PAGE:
In Mama Phife Represents Cheryl Boyce-Taylor pays tribute to her departed son Malik “Phife Dawg” Taylor of the legendary hip-hop trio A Tribe Called Quest. This book is a gorgeous tapestry of narrative poems, dreams, anecdotes, and treasured fragments including journal entries, letters, drawings, hip-hop lyrics, and notes Malik wrote to his parents. Boyce-Taylor’s incredible gift for poetry and the depth of this mother-son relationship is a treasure for fans of both artists. In this moving collection, we follow the journey of a mother’s grieving heart.

The Girls in Queens by Christine Kandic Torres  

The Girls in Queens is a skillful novel about female friendship, the secrets we keep, the loyalties we hold, and the reality that we may all know a sexual predator, whether or not we want to admit it. The girls in Queens in this book are Brisma and Kelly, best friends who protect each other. They are each other’s mirrors, at times kind, at times cruel. When they discover a friend and former boyfriend from their community is a sexual predator, their loyalties are divided and they make drastically different choices on how to move forward. An essential book in this time of reckoning.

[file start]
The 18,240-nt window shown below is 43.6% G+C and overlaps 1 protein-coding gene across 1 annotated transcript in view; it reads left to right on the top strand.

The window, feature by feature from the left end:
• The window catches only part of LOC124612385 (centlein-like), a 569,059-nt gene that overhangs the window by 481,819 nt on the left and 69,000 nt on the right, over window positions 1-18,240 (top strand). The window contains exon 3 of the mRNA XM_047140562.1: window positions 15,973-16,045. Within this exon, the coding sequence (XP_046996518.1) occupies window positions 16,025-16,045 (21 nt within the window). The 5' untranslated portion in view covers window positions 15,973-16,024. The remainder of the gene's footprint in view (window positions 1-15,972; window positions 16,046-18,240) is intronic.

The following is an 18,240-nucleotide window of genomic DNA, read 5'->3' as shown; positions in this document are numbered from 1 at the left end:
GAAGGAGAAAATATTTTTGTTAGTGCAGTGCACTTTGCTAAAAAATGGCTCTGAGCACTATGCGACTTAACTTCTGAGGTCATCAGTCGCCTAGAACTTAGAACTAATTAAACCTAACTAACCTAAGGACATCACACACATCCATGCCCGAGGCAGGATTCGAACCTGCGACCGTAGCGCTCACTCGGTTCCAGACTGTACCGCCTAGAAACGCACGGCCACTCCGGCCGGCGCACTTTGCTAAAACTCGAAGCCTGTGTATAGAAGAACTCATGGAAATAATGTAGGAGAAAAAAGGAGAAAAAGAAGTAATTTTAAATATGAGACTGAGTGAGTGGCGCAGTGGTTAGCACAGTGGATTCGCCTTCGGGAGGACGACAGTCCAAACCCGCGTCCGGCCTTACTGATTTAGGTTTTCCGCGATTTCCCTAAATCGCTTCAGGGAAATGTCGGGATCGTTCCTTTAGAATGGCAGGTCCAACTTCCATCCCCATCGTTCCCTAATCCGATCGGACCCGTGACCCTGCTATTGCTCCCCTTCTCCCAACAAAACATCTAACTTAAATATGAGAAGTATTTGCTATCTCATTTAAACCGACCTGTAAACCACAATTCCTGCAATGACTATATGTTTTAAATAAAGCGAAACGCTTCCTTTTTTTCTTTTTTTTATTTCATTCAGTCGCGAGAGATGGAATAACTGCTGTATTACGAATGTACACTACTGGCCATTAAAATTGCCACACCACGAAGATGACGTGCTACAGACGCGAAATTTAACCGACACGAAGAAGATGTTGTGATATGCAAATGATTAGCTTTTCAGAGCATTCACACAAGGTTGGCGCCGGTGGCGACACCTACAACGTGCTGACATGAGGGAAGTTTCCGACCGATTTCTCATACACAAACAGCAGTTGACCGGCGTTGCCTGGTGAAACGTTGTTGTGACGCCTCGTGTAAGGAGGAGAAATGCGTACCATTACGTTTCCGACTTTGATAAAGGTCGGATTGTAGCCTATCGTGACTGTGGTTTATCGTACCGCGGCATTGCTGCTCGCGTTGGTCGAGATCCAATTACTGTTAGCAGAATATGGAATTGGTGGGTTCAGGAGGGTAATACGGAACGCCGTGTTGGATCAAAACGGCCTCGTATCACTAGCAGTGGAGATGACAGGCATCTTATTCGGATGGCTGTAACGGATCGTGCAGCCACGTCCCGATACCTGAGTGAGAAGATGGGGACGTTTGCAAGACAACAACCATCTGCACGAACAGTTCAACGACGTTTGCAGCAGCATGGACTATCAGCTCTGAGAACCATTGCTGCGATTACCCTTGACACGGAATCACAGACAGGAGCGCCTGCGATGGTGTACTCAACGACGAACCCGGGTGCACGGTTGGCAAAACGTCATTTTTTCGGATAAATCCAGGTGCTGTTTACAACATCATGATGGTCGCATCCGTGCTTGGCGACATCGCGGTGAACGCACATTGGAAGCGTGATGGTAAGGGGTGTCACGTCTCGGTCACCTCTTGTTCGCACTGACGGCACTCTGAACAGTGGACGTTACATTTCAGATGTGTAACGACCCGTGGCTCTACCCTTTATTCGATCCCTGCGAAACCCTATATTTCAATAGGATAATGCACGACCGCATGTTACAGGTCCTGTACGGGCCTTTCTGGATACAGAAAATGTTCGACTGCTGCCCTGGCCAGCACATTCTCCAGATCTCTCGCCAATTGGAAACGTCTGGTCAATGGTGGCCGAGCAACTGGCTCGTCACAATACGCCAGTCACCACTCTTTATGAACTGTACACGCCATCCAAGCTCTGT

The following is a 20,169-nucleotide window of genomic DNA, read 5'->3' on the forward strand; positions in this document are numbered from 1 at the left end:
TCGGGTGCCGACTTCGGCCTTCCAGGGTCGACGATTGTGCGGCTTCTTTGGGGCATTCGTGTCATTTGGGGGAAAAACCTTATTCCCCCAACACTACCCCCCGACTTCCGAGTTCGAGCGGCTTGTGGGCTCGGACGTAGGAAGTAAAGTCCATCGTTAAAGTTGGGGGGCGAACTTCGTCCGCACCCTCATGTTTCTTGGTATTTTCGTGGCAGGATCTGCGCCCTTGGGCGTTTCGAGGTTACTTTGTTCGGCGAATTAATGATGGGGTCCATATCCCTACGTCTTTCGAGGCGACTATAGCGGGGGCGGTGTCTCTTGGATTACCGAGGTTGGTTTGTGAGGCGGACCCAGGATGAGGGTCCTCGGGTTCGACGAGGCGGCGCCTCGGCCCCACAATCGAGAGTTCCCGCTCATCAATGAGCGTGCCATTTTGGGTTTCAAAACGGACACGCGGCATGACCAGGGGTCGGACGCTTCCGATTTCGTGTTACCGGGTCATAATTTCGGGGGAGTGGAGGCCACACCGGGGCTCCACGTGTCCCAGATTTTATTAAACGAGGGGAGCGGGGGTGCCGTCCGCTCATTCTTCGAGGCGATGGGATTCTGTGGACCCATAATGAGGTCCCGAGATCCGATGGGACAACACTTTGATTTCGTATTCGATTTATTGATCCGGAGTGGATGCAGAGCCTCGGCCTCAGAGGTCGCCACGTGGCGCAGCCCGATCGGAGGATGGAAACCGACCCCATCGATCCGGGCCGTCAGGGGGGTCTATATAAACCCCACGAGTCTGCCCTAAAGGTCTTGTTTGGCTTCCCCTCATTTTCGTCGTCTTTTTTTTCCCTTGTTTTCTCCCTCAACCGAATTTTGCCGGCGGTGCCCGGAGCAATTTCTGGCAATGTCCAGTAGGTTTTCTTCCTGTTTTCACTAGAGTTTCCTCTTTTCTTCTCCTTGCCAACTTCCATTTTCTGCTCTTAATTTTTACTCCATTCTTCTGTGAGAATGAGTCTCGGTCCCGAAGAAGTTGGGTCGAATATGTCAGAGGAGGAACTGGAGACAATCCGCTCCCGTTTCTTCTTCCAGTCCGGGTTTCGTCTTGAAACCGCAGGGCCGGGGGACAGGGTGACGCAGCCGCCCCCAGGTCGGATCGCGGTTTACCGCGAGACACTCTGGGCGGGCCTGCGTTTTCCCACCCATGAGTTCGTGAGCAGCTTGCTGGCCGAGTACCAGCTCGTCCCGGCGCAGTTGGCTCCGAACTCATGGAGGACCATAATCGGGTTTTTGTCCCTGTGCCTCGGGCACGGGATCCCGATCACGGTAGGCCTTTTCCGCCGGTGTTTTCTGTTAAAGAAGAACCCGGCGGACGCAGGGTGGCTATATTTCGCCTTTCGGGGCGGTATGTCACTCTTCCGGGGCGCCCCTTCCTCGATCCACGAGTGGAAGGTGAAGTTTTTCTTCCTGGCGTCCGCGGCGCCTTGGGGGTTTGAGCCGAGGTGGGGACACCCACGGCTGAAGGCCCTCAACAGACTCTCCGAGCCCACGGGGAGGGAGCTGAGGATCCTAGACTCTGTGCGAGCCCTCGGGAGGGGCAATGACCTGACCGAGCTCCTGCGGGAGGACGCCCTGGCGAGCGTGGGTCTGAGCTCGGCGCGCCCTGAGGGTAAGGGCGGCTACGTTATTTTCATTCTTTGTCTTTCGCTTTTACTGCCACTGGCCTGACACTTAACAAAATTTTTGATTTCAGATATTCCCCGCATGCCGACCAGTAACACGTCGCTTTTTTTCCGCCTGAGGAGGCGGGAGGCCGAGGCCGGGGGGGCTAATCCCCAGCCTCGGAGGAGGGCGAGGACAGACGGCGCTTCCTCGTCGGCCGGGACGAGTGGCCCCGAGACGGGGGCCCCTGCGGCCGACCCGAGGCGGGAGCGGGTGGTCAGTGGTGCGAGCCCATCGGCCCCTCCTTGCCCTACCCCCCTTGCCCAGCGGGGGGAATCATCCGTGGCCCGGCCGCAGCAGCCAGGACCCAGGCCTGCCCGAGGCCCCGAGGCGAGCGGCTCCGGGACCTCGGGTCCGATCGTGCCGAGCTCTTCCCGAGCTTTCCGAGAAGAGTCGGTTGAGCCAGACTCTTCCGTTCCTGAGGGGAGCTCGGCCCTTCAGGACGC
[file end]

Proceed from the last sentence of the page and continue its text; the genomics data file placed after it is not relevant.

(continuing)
House of Sticks by Ly Tran 

Ly Tran is a child when she immigrates from a small town in Vietnam to Queens. As Ly navigates the landscape of her new home in New York City, she works long hours as a manicurist alongside her mother and tries to do well in school. When her eyesight weakens and her father forbids her from getting glasses, calling her diagnosis of poor vision a government conspiracy, Ly struggles to know how to move forward. Her father spent nearly a decade as a prisoner of war in Vietnam and his trauma is held by the family with compassion, even when it wounds them. Ly is a brilliant writer and the deep honesty of this memoir reminded me so much of the vulnerability and pain that is often part of being a girl from Queens.